“What’s a legacy?” my nine-year-old son asked the day before Thanksgiving.

I rubbed my hands together and cackled, “Wah-ha-ha! You’ll find out this weekend, my pretty.”

My family has many legacies, most of them rich stories of our predecessors, an urge to write things down, and a goofiness that crosses generational lines. The hope I had for this holiday season was that one of the family skeletons — ahem, excuse me –- legacies would be passed on to the next generation.

I’ll admit my generation has been remiss. When I threw the word “Pig” out in the midst of the collected cousins,not a single one, not even the fifteen-year-old, had a glimmer of the deep emotional experience ahead.

The elder generation explained that Pig was like the card game Spoons, except we have only enough cards for each person to have a set of four and we pass to each other in a deliberate way, not full speed, the better to build suspense. We also explained that non-pigs couldn’t talk to people with pig or they were out.

They didn’t believe it when the first one of us told them about the blood. However, by the time their beloved grandmother, Ma, mentioned that the oriental carpet was a good color to disguise the spillage, they had begun to shoot nervous glances at each other.

We proceeded. About eight of us played with typical, silent Pig intensity. When the first spoon was snuck from the pile in the middle, it caught them flat-footed. But then, proper Pig spirit began to infuse the circle and the innocents forged ahead, jittery but game.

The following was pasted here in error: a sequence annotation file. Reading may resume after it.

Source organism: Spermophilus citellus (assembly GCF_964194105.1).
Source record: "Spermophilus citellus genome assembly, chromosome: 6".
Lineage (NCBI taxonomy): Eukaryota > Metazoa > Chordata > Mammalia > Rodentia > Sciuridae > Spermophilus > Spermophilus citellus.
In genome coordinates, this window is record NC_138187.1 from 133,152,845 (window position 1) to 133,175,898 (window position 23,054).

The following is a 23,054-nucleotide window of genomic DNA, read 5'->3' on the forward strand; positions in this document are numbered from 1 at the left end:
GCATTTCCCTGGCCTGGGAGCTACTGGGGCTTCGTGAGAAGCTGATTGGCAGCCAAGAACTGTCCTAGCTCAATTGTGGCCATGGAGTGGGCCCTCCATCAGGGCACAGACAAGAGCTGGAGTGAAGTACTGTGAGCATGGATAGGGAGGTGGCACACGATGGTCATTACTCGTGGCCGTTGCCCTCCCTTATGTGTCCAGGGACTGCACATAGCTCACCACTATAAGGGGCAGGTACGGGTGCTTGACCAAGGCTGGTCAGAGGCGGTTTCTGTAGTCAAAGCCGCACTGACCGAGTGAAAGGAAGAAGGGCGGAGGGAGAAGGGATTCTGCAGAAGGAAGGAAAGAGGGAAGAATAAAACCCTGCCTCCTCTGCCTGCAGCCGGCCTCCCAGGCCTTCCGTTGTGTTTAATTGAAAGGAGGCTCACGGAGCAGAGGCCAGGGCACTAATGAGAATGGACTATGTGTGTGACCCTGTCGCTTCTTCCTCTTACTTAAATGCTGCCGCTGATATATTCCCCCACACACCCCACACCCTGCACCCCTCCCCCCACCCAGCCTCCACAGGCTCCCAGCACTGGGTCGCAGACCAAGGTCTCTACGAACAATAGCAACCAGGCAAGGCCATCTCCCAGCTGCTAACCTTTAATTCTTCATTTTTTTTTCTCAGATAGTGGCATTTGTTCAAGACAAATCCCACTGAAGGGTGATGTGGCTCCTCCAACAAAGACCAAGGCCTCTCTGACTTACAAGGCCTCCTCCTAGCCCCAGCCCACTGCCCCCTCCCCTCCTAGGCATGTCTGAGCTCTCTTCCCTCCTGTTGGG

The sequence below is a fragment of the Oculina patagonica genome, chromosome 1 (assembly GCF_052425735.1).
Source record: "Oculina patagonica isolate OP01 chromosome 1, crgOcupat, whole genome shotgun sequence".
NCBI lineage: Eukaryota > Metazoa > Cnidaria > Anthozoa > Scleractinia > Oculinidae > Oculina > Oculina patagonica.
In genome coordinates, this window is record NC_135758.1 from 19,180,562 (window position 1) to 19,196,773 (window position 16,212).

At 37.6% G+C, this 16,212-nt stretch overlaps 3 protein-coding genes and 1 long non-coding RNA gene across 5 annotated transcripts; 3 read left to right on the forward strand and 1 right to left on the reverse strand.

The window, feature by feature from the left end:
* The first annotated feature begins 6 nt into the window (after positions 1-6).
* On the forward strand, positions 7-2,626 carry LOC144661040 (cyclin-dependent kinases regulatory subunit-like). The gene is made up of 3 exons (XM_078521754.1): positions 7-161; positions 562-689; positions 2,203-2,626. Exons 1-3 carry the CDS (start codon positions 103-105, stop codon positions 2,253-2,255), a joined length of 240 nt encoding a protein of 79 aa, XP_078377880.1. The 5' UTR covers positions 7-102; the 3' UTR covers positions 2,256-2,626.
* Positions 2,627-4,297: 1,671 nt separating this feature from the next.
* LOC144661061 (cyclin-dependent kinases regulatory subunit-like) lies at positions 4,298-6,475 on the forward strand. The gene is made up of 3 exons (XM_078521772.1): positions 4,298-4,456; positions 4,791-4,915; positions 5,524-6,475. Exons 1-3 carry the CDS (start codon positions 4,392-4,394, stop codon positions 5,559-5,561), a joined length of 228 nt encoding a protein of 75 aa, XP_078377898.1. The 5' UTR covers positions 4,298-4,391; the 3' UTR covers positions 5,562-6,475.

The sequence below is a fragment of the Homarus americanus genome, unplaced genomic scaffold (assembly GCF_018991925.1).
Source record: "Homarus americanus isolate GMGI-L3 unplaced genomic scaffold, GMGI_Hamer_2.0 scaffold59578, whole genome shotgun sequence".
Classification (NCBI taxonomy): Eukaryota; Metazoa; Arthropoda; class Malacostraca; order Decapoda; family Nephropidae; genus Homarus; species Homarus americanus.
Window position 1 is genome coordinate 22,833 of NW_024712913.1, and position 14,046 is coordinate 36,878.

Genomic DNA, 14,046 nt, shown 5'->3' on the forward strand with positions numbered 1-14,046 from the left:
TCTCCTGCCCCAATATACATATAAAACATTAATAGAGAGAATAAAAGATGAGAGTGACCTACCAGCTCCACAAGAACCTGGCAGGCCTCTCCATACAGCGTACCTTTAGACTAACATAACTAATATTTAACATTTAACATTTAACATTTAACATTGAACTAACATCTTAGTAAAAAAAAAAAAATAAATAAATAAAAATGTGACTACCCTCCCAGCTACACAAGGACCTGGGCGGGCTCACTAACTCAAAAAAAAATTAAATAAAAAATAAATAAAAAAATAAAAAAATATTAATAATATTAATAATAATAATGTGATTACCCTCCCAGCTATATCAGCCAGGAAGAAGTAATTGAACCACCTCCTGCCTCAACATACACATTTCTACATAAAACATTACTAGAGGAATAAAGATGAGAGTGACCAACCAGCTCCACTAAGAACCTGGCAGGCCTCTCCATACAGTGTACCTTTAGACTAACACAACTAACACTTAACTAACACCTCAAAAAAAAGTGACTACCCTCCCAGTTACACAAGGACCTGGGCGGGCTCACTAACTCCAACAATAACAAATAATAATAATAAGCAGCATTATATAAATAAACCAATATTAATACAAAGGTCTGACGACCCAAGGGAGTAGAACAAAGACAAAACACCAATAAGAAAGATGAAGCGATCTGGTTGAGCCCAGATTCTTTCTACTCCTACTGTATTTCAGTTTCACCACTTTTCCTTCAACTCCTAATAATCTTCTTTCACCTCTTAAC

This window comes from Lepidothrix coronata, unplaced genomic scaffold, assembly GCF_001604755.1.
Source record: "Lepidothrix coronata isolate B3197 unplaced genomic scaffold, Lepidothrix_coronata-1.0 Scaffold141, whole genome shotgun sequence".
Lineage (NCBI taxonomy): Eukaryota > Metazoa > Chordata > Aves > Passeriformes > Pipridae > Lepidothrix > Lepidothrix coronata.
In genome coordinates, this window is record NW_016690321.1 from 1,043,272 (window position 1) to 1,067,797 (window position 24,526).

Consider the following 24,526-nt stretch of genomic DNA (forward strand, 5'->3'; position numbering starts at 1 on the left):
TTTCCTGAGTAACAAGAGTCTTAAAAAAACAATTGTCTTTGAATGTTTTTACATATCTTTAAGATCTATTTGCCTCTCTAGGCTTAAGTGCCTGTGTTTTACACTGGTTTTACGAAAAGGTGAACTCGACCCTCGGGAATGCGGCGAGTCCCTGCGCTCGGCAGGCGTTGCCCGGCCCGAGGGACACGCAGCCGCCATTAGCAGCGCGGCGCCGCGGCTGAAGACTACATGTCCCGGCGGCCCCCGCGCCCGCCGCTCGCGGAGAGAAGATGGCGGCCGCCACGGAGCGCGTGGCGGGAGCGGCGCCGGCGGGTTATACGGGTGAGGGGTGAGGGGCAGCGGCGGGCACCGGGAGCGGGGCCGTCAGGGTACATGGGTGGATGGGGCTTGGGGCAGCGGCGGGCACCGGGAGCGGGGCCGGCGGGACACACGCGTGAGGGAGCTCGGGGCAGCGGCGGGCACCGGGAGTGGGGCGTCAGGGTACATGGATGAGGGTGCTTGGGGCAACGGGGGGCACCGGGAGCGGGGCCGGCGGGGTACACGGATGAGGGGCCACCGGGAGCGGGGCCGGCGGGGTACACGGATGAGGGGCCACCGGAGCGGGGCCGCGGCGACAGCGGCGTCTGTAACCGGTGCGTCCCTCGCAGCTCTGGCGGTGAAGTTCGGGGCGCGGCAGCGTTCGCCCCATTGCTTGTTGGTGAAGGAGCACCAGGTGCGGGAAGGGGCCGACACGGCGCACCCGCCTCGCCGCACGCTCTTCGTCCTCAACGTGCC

They began to understand the deep tribal bonding of Pig when my daughter showed first blood with a turned-back fingernail, and my mother and I carried her off, triumphant, to apply band-aids and kissies. When 5’3” Aunt Sally wrested the spoon away from 6’2” Uncle David as he wedged her to the floor with his shoulder, they understood the fiery strength of the family’s women. When Aunt Barbara, ejected in two games for speaking to the pig, kicked her feet in the air on the sidelines, screeching “The little one got it, the little one got it,” they recognized her precarious mental balance and the fact she’s a hopeless blabbermouth. Non-pigs found the fortitude to ignore the blandishments of pigs offering either pie or provoking insults.

So much of a legacy to carry our beloved children through life: joy in a battle well-fought, admiration for strong women, tolerance for the slightly unhinged, and resistance against impertinence and unnecessary pie. To quote Vin Scully, who must have been a Pig player himself, “When you get to Heaven, God won’t count your money or awards or your degrees. He’ll count your scars.”

Carry on, piglets.